Hubris - a couple of items related to the rebuilding of Iraq. First, this long story on the contradictions between democracy and US interests in Iraq:
President Bush promised a democracy in Iraq, but if elections are held, they might deliver instead a fundamentalist Islamic theocracy at odds with nearly every strategic aim of the U.S.-led invasion.
It doesn't take a genius to realize that democracy is incompatible with any fixed set of US goals, except via luck. The prewar failure to buy off Turkey is one example. What do you do if the people don't want democracy? What do you do if the people don't want freedom as we understand it? Both will be problems in Iraq.

Another thing we can expect is neighboring states trying to influence the state-building process to their advantage. For example, it seems that Turkey is trying to cause problems in northern Iraq:
Even as the U.S. works to stabilize a postwar Iraq, Turkey is setting out to create a footprint of its own in the Kurdish areas of the country. In the days after U.S. forces captured Saddam's powerbase in Tikrit, a dozen Turkish Special Forces troops were dispatched south from Turkey. ... They'd hoped to pass unnoticed. But at a checkpoint on the outskirts of Kirkuk they ran into trouble. "We were waiting for them," ... says U.S. brigade commander Col. Bill Mayville. "Their objective is to create an environment that can be used by Turkey to send a large peacekeeping force into Kirkuk." ... "We suspect their role was to strongarm or discipline the members of the ITF. What they're doing is crystallizing the ITF along the Turkish agenda," says Col. Mayville.
My goodness, the Turks interfering in Iraq. Who'd think that a state might try to interfere in the formation of a new neighboring state? Apparently not naive pundit Glenn Reynolds: "Is it just me, or does it seem like nobody in the region actually wants to see a free, prosperous Iraq?" A free and prosperous autonomous Kurdistan? No way. And do Iran's religious rulers want a bunch of free and prosperous Shi'ites living under the law of the infidel? No. Do Syria's rulers have an interest in a neighboring country that will allow American forces to mass there and remove them as they did Saddam? Does Saudi Arabia want a country that will displace it as the key American ally, thereby causing the USA to cut it off, thereby causing the house of Saud to lose power, and those members who can't escape in time be torn apart by mobs? Do the Palestinians want a regime in place that will acquience in their subjugation to Israel?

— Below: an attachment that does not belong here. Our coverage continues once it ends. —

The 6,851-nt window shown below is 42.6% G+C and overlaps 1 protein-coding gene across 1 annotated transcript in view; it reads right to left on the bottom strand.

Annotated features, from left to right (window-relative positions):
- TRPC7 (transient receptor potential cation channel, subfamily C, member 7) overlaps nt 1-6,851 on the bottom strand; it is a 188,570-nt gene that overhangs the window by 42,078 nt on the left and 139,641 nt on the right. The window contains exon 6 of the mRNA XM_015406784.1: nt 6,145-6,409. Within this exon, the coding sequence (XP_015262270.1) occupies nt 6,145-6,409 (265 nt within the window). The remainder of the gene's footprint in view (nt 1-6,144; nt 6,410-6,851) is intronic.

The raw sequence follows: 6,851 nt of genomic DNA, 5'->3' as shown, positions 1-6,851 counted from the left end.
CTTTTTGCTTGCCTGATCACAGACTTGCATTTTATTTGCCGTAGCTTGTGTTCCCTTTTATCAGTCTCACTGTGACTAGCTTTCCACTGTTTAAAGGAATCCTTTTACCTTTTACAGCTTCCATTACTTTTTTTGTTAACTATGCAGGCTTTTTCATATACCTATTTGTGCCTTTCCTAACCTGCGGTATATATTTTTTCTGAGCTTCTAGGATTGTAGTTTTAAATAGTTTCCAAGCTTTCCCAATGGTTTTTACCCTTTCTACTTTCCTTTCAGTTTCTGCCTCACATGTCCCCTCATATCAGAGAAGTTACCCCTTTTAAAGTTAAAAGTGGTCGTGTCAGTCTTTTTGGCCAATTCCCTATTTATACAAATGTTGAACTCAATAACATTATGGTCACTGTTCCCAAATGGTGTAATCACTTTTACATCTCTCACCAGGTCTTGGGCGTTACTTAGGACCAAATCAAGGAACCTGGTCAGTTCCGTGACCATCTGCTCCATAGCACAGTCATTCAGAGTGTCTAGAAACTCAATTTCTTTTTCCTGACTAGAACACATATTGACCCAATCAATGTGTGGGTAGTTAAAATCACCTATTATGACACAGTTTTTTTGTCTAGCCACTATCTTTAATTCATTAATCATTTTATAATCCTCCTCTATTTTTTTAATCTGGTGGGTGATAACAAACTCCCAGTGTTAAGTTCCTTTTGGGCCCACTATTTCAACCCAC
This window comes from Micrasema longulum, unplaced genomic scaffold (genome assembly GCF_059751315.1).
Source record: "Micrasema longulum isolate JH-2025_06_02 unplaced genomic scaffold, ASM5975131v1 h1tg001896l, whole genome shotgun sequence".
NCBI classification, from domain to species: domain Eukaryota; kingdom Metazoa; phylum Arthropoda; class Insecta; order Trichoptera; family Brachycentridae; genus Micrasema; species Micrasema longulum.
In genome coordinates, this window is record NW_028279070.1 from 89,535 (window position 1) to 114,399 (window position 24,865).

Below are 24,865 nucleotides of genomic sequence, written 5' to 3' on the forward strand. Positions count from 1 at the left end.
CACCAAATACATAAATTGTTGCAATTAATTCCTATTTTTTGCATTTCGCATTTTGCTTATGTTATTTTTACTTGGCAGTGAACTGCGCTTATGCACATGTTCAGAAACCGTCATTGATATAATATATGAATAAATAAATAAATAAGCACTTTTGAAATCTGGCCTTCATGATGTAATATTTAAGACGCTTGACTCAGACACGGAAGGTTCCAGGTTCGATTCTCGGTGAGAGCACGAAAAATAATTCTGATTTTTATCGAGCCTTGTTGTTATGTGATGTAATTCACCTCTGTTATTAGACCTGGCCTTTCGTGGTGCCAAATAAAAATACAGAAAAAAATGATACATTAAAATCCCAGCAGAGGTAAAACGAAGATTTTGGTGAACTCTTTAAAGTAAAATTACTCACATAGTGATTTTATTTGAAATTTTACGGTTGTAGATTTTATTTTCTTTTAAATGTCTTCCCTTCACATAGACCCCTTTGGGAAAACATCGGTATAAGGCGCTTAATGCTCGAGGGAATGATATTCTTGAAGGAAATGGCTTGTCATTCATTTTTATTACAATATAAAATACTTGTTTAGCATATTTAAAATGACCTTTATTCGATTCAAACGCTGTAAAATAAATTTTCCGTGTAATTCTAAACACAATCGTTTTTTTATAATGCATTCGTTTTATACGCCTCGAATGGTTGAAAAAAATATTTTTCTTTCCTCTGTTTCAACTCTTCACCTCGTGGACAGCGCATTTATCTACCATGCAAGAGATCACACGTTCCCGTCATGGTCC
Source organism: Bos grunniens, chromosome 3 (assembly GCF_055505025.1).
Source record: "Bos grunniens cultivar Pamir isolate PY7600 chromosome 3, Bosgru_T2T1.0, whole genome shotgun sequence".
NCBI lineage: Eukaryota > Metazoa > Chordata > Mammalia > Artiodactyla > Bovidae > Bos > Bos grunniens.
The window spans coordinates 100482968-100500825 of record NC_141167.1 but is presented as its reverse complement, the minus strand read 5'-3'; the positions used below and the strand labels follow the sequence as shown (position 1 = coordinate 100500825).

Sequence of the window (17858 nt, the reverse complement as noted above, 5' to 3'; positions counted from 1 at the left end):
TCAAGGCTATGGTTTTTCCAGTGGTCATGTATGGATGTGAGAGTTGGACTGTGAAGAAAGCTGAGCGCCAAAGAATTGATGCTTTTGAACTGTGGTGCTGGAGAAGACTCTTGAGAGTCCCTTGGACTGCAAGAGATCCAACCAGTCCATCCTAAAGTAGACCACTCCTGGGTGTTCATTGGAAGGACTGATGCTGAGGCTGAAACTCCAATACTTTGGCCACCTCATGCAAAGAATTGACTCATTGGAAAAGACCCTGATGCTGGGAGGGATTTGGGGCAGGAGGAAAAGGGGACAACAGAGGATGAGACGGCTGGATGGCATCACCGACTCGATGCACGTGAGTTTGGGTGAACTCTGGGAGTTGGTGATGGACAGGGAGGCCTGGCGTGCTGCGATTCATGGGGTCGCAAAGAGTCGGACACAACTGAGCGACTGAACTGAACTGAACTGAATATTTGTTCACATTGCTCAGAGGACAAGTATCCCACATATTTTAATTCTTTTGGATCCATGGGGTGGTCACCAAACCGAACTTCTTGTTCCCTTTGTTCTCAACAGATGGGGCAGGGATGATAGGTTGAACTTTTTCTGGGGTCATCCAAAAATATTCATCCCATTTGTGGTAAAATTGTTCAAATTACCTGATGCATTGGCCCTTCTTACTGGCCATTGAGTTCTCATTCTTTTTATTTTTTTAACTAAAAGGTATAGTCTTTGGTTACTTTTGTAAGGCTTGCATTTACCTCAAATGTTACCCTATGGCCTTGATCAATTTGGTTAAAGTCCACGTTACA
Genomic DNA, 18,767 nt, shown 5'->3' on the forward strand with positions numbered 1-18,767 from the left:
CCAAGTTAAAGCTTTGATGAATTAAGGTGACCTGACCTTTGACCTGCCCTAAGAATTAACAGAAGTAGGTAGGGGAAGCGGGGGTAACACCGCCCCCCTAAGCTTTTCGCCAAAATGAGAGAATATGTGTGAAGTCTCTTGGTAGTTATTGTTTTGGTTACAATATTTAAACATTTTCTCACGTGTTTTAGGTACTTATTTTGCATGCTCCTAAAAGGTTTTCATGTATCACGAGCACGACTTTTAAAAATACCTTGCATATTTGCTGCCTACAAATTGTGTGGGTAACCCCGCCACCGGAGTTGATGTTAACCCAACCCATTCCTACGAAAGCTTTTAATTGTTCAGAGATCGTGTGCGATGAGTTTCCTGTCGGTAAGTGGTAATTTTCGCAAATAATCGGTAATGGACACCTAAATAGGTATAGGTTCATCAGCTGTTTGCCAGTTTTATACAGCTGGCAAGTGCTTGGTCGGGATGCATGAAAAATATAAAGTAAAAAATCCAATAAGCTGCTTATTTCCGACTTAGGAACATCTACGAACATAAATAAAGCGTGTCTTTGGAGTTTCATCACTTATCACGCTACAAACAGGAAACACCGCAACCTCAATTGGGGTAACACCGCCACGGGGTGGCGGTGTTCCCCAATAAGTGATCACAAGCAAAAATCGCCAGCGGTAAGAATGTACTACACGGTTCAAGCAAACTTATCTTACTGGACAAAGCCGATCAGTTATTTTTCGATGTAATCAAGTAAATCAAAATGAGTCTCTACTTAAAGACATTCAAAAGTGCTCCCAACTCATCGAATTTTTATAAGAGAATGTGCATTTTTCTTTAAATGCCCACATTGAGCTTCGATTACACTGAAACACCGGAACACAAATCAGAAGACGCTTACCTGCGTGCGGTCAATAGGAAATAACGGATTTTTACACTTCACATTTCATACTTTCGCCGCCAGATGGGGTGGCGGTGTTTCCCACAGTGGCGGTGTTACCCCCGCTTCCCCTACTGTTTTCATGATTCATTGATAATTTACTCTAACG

Do the French and the Russians have an interest in a state that will direct all its oil-service contracts, billions of dollars worth, to American and British companies?

Can we* build a "free, prosperous Iraq" when most states in the region are working against us? Do we think we can build a "free, prosperous Iraq" when most Iraqis are working against us? Do we realize there is any limit to our power whatsoever?

* "we" meaning: "people I am affiliated with, but not including me personally"

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